It’s gratifying when something you’ve suspected for a long time turns out to be true. In this case: yes, pedestrians are important to a community and, yes, being a pedestrian is dangerous.

Having investigated pedestrian-motor vehicle accidents for years, (the vehicles have a better winning percentage than the Harlem Globetrotters) I cross streets very carefully. With good reason, it turns out. According to word out of Washington D.C., walking is 36 times more deadly than driving.

But, where is it deadliest? In the sun-belt cities of the south that don’t have many sidewalks. Chicago, with its grid of streets and sidewalks, is one of the safer walking venues, at least in terms of vehicle contact. Our region, though, does have sections of sun-belt-like sprawl, where sidewalks don’t exist, or don’t go anywhere worth going.

When former Forest Parkers move to these subdivisions, what’s the first thing they complain about? You gotta drive everywhere.

As a result of what I call the “California-ization” of these new communities, combined with couch-potato-itis, walking is way down in the United States. With rare exception, kids don’t even walk to school anymore.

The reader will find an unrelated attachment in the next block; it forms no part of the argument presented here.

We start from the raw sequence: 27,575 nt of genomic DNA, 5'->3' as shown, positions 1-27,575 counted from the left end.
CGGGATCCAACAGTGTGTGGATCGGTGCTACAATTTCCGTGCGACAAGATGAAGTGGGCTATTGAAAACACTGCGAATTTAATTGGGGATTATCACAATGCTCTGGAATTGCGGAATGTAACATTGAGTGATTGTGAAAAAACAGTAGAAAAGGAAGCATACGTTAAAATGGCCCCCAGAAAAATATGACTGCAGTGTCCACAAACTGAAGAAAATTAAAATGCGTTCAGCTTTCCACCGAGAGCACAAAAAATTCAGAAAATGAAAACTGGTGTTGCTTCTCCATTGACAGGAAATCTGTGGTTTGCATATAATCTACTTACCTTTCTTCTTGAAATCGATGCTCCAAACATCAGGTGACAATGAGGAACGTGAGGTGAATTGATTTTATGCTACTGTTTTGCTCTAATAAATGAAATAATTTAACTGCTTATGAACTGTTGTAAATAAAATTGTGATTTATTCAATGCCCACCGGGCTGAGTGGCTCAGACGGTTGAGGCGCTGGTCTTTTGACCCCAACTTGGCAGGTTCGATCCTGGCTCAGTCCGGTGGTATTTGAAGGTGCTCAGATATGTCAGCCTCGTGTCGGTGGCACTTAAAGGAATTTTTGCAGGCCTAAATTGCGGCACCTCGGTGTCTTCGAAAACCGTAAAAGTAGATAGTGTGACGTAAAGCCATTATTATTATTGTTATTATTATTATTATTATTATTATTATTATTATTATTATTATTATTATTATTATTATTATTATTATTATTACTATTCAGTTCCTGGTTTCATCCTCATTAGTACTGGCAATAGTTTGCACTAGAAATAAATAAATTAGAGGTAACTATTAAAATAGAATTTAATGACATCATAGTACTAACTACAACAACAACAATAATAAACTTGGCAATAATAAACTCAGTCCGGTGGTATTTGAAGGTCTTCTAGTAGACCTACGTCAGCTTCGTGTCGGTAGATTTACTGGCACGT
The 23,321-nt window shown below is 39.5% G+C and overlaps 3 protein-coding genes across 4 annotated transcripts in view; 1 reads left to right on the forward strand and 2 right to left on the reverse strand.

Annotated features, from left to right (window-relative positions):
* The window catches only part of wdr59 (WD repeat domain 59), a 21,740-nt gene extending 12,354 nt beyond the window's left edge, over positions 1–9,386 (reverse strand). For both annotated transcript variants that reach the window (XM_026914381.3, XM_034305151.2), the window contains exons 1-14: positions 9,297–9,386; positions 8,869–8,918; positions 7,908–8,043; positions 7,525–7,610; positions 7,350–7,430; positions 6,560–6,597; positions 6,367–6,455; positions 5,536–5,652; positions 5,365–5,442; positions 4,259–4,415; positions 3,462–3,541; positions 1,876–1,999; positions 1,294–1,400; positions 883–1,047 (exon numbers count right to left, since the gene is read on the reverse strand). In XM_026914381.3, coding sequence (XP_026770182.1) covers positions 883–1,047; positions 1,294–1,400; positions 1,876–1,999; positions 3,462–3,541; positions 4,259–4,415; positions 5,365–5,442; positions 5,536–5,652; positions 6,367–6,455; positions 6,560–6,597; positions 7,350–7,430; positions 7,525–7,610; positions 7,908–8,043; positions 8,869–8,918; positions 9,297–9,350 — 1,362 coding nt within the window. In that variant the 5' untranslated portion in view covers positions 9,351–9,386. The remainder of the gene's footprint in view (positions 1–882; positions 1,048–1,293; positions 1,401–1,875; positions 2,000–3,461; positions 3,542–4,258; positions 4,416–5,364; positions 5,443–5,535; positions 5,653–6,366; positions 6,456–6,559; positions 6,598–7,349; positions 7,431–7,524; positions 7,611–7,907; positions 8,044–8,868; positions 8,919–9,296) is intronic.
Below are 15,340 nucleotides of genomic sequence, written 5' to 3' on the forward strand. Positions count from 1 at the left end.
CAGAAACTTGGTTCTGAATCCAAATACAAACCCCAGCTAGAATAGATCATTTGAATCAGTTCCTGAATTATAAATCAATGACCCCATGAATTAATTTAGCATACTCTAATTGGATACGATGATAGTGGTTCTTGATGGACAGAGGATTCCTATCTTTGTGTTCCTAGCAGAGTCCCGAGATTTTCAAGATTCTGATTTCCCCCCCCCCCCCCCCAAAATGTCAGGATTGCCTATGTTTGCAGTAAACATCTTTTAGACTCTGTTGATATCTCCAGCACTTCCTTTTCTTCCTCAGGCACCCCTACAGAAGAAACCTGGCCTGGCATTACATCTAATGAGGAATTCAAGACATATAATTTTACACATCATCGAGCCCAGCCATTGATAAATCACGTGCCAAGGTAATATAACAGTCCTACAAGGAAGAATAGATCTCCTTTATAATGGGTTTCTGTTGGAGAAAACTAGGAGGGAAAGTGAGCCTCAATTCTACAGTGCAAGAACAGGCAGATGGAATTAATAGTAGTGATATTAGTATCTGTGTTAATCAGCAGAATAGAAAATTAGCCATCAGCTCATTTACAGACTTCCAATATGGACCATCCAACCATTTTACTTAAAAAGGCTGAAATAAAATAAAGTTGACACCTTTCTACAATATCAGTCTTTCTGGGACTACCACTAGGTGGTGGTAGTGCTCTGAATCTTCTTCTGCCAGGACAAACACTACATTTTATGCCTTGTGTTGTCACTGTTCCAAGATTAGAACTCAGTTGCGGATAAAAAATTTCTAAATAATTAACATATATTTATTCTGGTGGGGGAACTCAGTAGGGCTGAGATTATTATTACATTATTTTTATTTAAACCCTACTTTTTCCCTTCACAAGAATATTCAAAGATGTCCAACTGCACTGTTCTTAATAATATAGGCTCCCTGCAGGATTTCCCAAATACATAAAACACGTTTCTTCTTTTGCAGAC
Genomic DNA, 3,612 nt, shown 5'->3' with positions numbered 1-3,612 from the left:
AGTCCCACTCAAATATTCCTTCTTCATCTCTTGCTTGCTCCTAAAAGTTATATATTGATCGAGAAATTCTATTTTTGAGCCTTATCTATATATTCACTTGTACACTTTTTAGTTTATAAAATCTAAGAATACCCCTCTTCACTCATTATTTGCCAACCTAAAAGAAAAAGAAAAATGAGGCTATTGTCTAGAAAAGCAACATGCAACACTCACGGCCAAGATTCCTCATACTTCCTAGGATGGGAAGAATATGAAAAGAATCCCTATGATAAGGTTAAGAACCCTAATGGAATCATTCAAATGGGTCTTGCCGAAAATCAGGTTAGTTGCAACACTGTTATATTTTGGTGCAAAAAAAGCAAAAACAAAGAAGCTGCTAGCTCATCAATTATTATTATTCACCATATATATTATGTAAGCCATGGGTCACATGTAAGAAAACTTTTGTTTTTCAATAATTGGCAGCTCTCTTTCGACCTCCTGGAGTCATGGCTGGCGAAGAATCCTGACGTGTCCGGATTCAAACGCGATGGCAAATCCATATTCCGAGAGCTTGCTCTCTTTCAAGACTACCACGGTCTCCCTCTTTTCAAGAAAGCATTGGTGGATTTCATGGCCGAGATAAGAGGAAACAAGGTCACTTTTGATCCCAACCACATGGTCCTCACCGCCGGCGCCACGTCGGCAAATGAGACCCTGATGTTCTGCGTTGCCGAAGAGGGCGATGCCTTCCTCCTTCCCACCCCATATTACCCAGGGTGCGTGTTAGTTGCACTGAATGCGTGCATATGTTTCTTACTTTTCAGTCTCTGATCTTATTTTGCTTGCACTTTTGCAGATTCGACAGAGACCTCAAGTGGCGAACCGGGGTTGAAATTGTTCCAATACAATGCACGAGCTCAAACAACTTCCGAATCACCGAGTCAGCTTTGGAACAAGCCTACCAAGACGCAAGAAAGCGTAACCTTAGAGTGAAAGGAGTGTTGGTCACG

Now, that’s a precious thing, walking to and from school with your friends. In the morning, my friends gave me the moral courage to face the day and on the way home we celebrated. Not that we used sidewalks to get around. For some reason, we thought cutting through yards was faster. Neighbors would install various locks to defeat us but we always found a way to tramp through their yards.

We should be thankful to live in such a walkable community. Because, in a way, pedestrians are an indicator of a town’s state of health.

For example, when I was in high school, my friend and I were walking through an unfamiliar Chicago neighborhood at night. We passed neatly-kept brick bungalows that faced each other across quiet streets. Yes, they were quiet, too quiet. And from each bungalow flickered the electric blue light of televisions. We had the cold realization that we were in a “bad neighborhood.” It wasn’t long before two gang members met up with us. They weren’t afraid to walk the streets but, because of them, everyone else was.

So, it’s a good sign of our town’s viability that Forest Park has foot traffic day and night. We have easy-to-reach restaurants, stores and schools. Yes, our kids can walk in groups to school, commiserating all the way.

Which reminds me. What if our kids couldn’t walk to school? Well, as parents we’d turn into suburban chauffeurs. I caught a glimpse of this job once in front of a school in Glen Ellyn. The street was packed with very bored adults sitting listlessly in their vehicles, waiting for the school bell to ring.

Walking is not just an individual thing in Forest Park. We have walking partners, some who power-walk like they’re getting ready to spar 12 rounds. We have strolling couples. Walking is good for a married couple, because children can’t interrupt their conversation.

So, for our own health and the health of our community, we need to keep putting one foot in front of the other. But, whatever you do, don’t take on any vehicles.

This column originally ran in 2000.